Deposit for children's party venue not refundable

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peemac

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A person should assume that a deposit is non-refundable unless stated otherwise. You should not require terms and conditions to tell you something as basic as that.

From CPCC
If I change my mind about buying the item or service, can I get my deposit back?
The obligations of the contract work both ways so the business doesn’t have to return your deposit if you change your mind. For example, if you paid a deposit to a shop to hold an item for you and you later decide you don’t want the item, the shop may not be obliged to refund you your deposit.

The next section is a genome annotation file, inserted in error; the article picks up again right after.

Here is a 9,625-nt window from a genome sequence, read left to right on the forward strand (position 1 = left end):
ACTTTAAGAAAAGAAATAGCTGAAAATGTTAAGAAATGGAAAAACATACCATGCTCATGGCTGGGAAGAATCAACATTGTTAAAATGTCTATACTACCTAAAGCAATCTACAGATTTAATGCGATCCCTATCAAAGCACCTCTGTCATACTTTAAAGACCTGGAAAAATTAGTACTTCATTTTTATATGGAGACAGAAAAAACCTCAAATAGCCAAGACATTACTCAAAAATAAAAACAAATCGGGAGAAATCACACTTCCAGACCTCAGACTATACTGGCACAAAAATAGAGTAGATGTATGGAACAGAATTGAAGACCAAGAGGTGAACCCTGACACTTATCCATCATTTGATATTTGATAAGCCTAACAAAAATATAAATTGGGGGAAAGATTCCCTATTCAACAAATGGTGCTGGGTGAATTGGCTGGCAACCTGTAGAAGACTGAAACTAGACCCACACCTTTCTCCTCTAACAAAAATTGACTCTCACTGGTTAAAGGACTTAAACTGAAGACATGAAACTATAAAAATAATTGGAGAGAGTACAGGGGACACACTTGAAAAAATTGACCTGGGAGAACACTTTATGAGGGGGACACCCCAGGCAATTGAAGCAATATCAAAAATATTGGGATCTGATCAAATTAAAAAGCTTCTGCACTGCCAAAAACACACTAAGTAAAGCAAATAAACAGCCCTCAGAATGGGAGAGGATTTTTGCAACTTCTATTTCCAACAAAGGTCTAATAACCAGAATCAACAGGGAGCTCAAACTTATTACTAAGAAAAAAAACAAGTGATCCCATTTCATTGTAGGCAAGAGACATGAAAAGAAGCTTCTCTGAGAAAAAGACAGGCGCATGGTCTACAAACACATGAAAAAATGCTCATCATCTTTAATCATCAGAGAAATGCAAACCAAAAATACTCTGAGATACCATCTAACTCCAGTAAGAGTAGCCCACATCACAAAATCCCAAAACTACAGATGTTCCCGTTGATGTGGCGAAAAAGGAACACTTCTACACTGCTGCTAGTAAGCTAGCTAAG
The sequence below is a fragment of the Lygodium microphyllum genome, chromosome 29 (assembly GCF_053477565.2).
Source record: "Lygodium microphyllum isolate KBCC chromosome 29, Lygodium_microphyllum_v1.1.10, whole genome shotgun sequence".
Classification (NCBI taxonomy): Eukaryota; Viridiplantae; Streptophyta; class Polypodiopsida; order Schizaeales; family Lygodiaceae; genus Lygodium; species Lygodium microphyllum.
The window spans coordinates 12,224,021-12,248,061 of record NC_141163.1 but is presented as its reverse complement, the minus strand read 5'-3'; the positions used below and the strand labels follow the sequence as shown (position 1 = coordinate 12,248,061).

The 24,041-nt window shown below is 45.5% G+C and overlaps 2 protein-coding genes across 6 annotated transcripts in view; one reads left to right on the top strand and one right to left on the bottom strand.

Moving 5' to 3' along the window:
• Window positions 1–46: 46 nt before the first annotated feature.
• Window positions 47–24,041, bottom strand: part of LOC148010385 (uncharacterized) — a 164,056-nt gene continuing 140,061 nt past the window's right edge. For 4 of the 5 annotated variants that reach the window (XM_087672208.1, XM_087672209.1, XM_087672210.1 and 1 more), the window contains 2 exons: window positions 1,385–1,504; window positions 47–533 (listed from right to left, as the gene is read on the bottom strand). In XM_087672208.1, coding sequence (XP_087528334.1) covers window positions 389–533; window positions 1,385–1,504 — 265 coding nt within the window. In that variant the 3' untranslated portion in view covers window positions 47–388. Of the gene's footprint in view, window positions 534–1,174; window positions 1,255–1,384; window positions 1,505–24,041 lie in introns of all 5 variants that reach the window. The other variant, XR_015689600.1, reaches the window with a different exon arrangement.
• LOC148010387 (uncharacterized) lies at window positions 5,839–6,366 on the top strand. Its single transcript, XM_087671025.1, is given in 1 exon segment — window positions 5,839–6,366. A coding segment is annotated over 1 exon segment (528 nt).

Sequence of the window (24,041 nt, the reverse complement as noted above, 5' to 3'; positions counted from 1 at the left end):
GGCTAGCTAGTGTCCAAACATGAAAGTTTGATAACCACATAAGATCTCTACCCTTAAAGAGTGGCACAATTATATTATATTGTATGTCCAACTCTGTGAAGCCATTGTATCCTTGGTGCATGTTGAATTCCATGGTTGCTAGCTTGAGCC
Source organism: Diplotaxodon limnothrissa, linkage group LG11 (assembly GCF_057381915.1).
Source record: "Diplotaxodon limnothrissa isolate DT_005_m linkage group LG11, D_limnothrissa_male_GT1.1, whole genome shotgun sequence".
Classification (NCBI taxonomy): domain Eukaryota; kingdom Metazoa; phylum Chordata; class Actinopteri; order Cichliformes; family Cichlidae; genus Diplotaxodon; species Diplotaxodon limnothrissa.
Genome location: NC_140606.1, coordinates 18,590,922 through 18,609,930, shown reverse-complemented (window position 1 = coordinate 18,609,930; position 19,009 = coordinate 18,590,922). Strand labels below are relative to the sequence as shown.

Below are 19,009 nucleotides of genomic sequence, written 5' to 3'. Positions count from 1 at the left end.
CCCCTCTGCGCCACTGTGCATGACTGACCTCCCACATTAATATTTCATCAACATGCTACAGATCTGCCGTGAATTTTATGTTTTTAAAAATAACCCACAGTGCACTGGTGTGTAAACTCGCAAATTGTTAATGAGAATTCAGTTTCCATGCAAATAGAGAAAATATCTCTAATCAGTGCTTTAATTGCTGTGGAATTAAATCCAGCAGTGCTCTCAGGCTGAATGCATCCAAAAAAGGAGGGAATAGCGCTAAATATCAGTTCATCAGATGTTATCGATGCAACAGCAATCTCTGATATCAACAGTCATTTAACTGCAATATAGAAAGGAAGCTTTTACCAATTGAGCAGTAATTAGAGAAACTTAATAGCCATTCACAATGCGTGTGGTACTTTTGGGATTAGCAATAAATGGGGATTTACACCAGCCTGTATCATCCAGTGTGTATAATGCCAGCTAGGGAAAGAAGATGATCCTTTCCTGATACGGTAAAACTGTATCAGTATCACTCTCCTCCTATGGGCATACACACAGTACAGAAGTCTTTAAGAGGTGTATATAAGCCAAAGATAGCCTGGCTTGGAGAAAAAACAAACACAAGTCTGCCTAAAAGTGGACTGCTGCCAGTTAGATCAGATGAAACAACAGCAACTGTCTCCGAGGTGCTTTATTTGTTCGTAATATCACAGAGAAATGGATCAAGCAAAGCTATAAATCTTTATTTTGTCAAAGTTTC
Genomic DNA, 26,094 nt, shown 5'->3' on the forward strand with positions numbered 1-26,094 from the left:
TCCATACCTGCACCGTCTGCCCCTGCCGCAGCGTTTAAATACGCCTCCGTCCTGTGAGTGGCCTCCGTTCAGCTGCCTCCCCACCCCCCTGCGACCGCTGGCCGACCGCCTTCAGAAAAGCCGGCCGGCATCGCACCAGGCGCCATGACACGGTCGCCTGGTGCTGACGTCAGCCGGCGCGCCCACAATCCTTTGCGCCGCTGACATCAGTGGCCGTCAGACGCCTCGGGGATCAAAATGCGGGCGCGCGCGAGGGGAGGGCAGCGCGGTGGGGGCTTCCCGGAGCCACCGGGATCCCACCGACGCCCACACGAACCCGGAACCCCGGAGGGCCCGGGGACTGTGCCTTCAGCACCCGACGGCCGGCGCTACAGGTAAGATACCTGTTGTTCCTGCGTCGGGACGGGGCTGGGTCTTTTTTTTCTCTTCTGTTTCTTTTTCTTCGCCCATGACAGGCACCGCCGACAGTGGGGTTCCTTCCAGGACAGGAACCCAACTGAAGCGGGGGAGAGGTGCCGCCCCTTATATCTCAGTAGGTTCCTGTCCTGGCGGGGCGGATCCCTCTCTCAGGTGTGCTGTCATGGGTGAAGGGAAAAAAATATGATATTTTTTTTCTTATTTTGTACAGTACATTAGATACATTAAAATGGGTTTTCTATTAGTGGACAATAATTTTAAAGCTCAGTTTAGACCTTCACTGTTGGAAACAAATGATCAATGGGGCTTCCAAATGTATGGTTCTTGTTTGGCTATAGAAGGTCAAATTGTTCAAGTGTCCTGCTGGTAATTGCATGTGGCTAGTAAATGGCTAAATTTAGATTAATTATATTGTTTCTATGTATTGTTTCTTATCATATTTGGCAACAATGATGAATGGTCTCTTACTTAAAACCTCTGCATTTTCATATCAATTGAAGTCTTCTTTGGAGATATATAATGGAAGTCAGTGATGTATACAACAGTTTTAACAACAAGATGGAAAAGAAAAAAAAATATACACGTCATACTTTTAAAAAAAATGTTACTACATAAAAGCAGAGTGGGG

Next thing is people will be expecting instructions on how to use a swing! :)
 
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Bronte

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If the company hasn't gone to any expense yet as a result of a cancelled booking, and there is ample time for them to fill the slot, then what they are doing is ensuring they have zero repeat business there from the customer.
"Once you have their money never give it back" even if you don't have to return the money doesn't meet my standard of 'good company'.

If they can say, well, when we took your booking we already ordered X, or turned down another booking for the date, fair enough.
No business can operate like that. It's totally unworkable. Here's the terms and conditions for accommodation I booked recently: